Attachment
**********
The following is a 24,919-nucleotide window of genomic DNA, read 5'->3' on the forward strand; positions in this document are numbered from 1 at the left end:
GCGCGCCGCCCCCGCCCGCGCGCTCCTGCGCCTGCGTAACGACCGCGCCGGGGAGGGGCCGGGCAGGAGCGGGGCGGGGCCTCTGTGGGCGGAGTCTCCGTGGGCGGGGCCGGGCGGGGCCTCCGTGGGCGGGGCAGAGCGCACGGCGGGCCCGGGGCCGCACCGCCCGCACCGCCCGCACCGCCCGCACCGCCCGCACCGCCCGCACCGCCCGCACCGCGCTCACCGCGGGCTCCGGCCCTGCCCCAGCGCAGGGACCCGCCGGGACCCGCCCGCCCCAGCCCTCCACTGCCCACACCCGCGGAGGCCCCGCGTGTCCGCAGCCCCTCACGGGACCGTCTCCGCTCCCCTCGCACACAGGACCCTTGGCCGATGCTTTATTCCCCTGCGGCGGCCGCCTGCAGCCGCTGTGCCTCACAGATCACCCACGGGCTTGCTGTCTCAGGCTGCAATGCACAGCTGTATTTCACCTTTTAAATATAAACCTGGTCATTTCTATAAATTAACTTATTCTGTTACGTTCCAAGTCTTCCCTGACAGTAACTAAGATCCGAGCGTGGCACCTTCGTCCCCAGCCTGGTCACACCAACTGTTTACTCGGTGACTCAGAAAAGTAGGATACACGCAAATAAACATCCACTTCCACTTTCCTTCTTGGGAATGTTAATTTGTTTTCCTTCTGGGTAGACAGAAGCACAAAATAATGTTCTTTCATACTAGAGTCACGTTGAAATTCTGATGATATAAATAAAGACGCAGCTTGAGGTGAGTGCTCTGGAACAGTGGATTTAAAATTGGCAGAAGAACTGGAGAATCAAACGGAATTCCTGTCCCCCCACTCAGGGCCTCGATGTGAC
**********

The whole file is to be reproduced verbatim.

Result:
The following is a 24,919-nucleotide window of genomic DNA, read 5'->3' on the forward strand; positions in this document are numbered from 1 at the left end:
GCGCGCCGCCCCCGCCCGCGCGCTCCTGCGCCTGCGTAACGACCGCGCCGGGGAGGGGCCGGGCAGGAGCGGGGCGGGGCCTCTGTGGGCGGAGTCTCCGTGGGCGGGGCCGGGCGGGGCCTCCGTGGGCGGGGCAGAGCGCACGGCGGGCCCGGGGCCGCACCGCCCGCACCGCCCGCACCGCCCGCACCGCCCGCACCGCCCGCACCGCCCGCACCGCGCTCACCGCGGGCTCCGGCCCTGCCCCAGCGCAGGGACCCGCCGGGACCCGCCCGCCCCAGCCCTCCACTGCCCACACCCGCGGAGGCCCCGCGTGTCCGCAGCCCCTCACGGGACCGTCTCCGCTCCCCTCGCACACAGGACCCTTGGCCGATGCTTTATTCCCCTGCGGCGGCCGCCTGCAGCCGCTGTGCCTCACAGATCACCCACGGGCTTGCTGTCTCAGGCTGCAATGCACAGCTGTATTTCACCTTTTAAATATAAACCTGGTCATTTCTATAAATTAACTTATTCTGTTACGTTCCAAGTCTTCCCTGACAGTAACTAAGATCCGAGCGTGGCACCTTCGTCCCCAGCCTGGTCACACCAACTGTTTACTCGGTGACTCAGAAAAGTAGGATACACGCAAATAAACATCCACTTCCACTTTCCTTCTTGGGAATGTTAATTTGTTTTCCTTCTGGGTAGACAGAAGCACAAAATAATGTTCTTTCATACTAGAGTCACGTTGAAATTCTGATGATATAAATAAAGACGCAGCTTGAGGTGAGTGCTCTGGAACAGTGGATTTAAAATTGGCAGAAGAACTGGAGAATCAAACGGAATTCCTGTCCCCCCACTCAGGGCCTCGATGTGAC